I have to admit, I found PokéPark 2: Wonders Beyond rather charming in that reconnect-with-your-inner-child sort of way. That’s not to say it’s a throwback though; PokéPark 2 is primarily filled with Pokémon fresh from the Pokémon Black and Pokémon White generation. The game begins by trying to grasp at a serious tone as Reshiram, hovering over a lake of lava, and Zekrom, standing in the midst of a frozen wasteland, discuss a coming darkness that threatens to swallow the world of PokéPark, but this tone is quickly lost when Pikachu and Co. are romping around a beach and fighting baddies in a cake shop.
The basic gist of the game is to go to all the areas of Wish Park, the wonders beyond, playing as Pikachu, Oshawott, Tepig, or Snivy, and bring back the Pokémon that have been trapped there while trying to piece together exactly what is going on. Exploration is simple enough as the areas are all relatively small, but then again, so are the Pokémons’ legs, so be prepared to continuously mash the dash button to get around at a reasonable pace unless you are just super patient.
You’ll encounter new sets of Pokémon as you adventure through the different areas of PokéPark looking for the portals to Wish Park. While the gameplay is pretty linear, there are dozens of mini tasks in each area that you can chose to do such as playing Chase, Hide and Seek, and mini battles with the other Pokémon to gain Berries to spend on improving moves and make Pals who will end up helping you along the way. The mini tasks differ from Pokémon to Pokémon, and there’s only one way to find out what they want and that’s to start polishing up your social skills. Approach the other Pokémon to start a dialogue, though it’s best to stop dashing before you try to do this otherwise you’ll just end up headbutting them into a wall, then they’ll ask you whether or not you want to play with them, and after catching, finding, or beating them, they decide they want to be your Pal. And the more, the merrier because the portals to Wish Park only open if you wish really hard, and the more Pals you can call on to wish with you, the easier the portals will open.
The battles with the other Pokémon were a lot of fun, though say goodbye to any notion you might have about it being turn-based strategy like in the handheld games. The best strategy seems to be to run up and pummel your opponent, constantly knocking them over so they can’t charge you or power up a move. While the turn-based combat is gone, Nintendo does keep in some of the old school combat strategies such as type weaknesses and strengths, so don’t think you can send Pikachu to battle a rock type because it’ll only end in tears.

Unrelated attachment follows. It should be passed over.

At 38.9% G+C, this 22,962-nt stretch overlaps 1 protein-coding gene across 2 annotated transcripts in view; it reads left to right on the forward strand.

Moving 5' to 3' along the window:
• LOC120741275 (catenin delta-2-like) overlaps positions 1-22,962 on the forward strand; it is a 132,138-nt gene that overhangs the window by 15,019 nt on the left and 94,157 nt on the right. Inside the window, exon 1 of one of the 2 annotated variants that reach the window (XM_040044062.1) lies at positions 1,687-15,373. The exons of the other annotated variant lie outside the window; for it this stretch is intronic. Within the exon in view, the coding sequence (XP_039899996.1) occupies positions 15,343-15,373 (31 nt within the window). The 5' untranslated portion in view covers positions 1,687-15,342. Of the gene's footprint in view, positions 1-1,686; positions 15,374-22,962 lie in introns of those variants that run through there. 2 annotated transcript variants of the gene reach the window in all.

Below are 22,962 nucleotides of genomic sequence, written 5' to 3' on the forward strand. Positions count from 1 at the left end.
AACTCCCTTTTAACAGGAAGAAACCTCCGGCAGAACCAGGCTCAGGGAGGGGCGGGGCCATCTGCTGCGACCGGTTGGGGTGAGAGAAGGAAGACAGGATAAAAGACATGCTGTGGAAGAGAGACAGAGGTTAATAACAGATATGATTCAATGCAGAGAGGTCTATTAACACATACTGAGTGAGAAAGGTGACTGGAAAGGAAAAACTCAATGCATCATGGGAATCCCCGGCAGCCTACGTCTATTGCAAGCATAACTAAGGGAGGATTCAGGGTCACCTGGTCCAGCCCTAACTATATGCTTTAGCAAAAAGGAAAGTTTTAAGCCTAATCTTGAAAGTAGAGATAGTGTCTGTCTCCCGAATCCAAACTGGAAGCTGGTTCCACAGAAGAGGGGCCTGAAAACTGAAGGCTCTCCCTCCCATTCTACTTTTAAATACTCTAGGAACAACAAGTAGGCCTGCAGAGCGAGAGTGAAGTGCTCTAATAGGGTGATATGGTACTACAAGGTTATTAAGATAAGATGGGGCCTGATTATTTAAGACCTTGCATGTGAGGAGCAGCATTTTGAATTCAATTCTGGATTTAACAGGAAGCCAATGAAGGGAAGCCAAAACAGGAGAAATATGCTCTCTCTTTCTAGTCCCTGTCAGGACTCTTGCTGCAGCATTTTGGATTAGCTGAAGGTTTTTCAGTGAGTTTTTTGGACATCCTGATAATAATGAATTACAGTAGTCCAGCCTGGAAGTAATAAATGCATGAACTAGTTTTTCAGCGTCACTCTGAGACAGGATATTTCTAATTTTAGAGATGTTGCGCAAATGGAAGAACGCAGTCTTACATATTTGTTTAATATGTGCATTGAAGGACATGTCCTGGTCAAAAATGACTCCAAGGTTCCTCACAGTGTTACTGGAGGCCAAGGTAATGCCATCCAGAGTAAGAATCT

Speaking of ending in tears, I have learned from experience to religiously save my games after I make any progress because I am one acquainted with getting killed at every turn and having to constantly restart from my last saved game, but thankfully that habit isn’t necessary in PokéPark 2. There are no lives or game overs to worry about, so even if you do lose a battle, your opponent just gloats for a moment and then you get to try again or choose another Pokémon to battle with.
And try not to depend too much on the camera angle in battle as it’s not anchored to your character’s point of view unless you hit B to adjust it every few seconds. It isn’t a problem while exploring but while fighting it’s a little disheartening that the move you spent precious time powering up while your opponent was picking themselves up out of the dirt lands a little too far to the left. That’s the only picky thing to say concerning the controls, because otherwise they’re pretty solid and easy to remember as the same setup is applied to how all the characters’ moves are assigned.
There is also an incentive, other than saving the world of course, to clearing all of the four different Attractions because they can be revisited later on and they gain a multiplayer option. Up to four can play the different Attractions, with each of the Attractions offering either a baking, dancing, shooting, or flying game.
Bottom Line: It’s cute. And while it is aimed at a younger audience, it’s not completely without appeal for Pokémon fans in general.
Recommendation: While it might not do much for a Pokémon veteran, it’s great for young Pokémon fans or parents looking for a kid-friendly game. Plus the multiplayer option is handy for households with more than one kid because they can actually play together instead of fighting over the remote.[rating=3.5]